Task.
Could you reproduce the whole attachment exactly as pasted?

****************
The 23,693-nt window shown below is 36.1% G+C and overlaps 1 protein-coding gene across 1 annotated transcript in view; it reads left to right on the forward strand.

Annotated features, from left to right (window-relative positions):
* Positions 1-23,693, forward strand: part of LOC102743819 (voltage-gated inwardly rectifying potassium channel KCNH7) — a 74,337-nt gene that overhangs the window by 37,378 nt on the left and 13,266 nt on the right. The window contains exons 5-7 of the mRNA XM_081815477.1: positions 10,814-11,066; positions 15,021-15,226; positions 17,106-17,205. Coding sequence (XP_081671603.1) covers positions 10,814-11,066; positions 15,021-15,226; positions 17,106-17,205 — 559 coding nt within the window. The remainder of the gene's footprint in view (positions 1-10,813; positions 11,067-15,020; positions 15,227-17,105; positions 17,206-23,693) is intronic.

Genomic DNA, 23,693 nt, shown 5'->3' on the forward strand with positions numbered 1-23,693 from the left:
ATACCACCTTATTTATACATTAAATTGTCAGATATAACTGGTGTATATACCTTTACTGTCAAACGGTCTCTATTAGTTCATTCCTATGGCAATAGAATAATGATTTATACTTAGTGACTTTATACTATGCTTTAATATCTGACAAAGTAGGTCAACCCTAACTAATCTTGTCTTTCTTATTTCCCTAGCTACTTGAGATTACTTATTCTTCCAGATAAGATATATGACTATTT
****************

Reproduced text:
The 23,693-nt window shown below is 36.1% G+C and overlaps 1 protein-coding gene across 1 annotated transcript in view; it reads left to right on the forward strand.

Annotated features, from left to right (window-relative positions):
* Positions 1-23,693, forward strand: part of LOC102743819 (voltage-gated inwardly rectifying potassium channel KCNH7) — a 74,337-nt gene that overhangs the window by 37,378 nt on the left and 13,266 nt on the right. The window contains exons 5-7 of the mRNA XM_081815477.1: positions 10,814-11,066; positions 15,021-15,226; positions 17,106-17,205. Coding sequence (XP_081671603.1) covers positions 10,814-11,066; positions 15,021-15,226; positions 17,106-17,205 — 559 coding nt within the window. The remainder of the gene's footprint in view (positions 1-10,813; positions 11,067-15,020; positions 15,227-17,105; positions 17,206-23,693) is intronic.

Genomic DNA, 23,693 nt, shown 5'->3' on the forward strand with positions numbered 1-23,693 from the left:
ATACCACCTTATTTATACATTAAATTGTCAGATATAACTGGTGTATATACCTTTACTGTCAAACGGTCTCTATTAGTTCATTCCTATGGCAATAGAATAATGATTTATACTTAGTGACTTTATACTATGCTTTAATATCTGACAAAGTAGGTCAACCCTAACTAATCTTGTCTTTCTTATTTCCCTAGCTACTTGAGATTACTTATTCTTCCAGATAAGATATATGACTATTT